2 Grace and peace be yours in abundance through the knowledge of God and of Jesus our Lord.

 

3 His divine power has given us everything we need for life and godliness through our knowledge of him who called us by his own glory and goodness. 4 Through these he has given us his very great and precious promises, so that through them you may participate in the divine nature and escape the corruption in the world caused by evil desires.

 

God’s divine power works all things out for those who are actively seeking to love him. Dependency upon God does not negate the essentiality of our need to actively do what is necessary to stand on his promises.

 

God promises to forgive the whole world, but we must claim his promise. To use the avenue he provides to claim his promise of forgiveness makes us no less dependent upon God’s power exerted through his promises.

 

We must stand on God’s promises to experience his salvation. Listen to the last thing Mark records that Jesus said before his ascension to heaven.

 

Mark 16:15-16

15 He said to them, "Go into all the world and preach the good news to all creation. 16 Whoever believes and is baptized will be saved, but whoever does not believe will be condemned. NIV

 

Listen to the first thing Peter taught on Pentecost that the Jews must do to be forgiven.

 

Acts 2:36-39

36 "Therefore let all Israel be assured of this: God has made this Jesus, whom you crucified, both Lord and Christ."

 

37 When the people heard this, they were cut to the heart and said to Peter and the other apostles, "Brothers, what shall we do?"

 

38 Peter replied, "Repent and be baptized, every one of you, in the name of Jesus Christ for the forgiveness of your sins. And you will receive the gift of the Holy Spirit. 39 The promise is for you and your children and for all who are far off — for all whom the Lord our God will call." NIV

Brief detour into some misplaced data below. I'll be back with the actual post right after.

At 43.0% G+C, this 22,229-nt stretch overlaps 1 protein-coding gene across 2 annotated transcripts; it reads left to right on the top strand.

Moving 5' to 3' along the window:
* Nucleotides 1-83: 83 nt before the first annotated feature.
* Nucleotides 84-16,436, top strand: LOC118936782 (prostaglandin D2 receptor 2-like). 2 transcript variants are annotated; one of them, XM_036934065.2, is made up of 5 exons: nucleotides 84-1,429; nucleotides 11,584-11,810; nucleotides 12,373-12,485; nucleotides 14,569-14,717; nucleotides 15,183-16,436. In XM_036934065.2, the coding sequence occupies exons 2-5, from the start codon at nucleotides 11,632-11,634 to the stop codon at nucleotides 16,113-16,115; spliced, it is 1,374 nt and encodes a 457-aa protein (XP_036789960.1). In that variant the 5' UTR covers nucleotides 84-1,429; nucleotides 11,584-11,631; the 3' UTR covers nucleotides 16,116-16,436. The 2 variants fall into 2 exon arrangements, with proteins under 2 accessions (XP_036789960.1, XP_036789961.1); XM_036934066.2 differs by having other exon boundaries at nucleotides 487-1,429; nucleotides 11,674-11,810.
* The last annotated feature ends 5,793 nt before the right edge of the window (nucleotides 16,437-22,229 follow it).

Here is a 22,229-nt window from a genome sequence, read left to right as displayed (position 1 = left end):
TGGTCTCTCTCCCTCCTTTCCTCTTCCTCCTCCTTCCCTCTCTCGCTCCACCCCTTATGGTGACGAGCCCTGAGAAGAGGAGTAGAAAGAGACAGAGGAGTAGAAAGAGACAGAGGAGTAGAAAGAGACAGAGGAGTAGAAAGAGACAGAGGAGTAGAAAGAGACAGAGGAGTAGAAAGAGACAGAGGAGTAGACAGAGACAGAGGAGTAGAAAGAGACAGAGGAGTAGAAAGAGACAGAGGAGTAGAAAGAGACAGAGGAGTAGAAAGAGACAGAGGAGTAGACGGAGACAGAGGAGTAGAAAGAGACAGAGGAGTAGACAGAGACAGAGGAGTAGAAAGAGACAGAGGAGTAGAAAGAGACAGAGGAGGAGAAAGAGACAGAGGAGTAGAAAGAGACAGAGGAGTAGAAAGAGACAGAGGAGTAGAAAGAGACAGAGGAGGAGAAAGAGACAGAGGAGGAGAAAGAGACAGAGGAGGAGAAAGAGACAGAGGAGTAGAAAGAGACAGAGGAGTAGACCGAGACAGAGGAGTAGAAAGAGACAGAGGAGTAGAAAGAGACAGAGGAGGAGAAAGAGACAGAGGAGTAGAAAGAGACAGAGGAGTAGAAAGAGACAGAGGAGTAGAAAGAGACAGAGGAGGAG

There is no way we can experience God’s salvation without standing upon his promises. Whenever we are tempted to doubt this, we must go back to God’s word and ask, “What does God say?” Someone may retort by saying well we are saved by faith and not by works. James retorts by saying, “Of what good is faith without works (James 1:14-26). The Bible goes to great extremes to teach that we are not saved by our works; but it also goes to even greater extremes to teach us that our works are the result of a saving faith.

 

Ephesians 2:8-9

8 For it is by grace you have been saved, through faith — and this not from yourselves, it is the gift of God— 9 not by works, so that no one can boast. NIV

 

Paul wanted the Ephesians to understand that no matter how hard they worked they were still saved by their faith and not by their works. Salvation is through God’s power. When we begin to depend on our works we displace the power of God. Only God’s power can salvage our lives. Works without dependency on God’s promises through faith leads to incompetence.

 

First John verse nine is the Christian’s bar of soap: “If we confess our sins, he is faithful and just and will forgive us our sins and purify us from all unrighteousness.” If you’re a Christian, there will never be a time in your life when 1 John 1:9 isn’t true for you, and available when you need it. But you must make the effort to claim it for yourself. The Holy Spirit wants us to confess the sins he points out to us. When we are sensitive and responsive—confessing, and making restitution if necessary—then God cleanses us from all unrighteousness. The slate is clean, and our channel of communication with the Father is wide open and perfect. Our intimacy with him grows. (Skip Gray, “Standing On The Promises Of God” Discipleship Journal.)

 

Incidentally, the difference between the conviction of the Holy Spirit and the accusation of Satan is threefold. When the Holy Spirit convicts of sin, the conviction is specific, gentle, and hopeful. But the accusation of Satan is vague, harsh, and discouraging. If you’re struggling with guilt recognizing this difference can help you determine whether it is the Holy Spirit’s work or the devil’s. (Skip Gray, “Standing On The Promises Of God” Discipleship Journal.)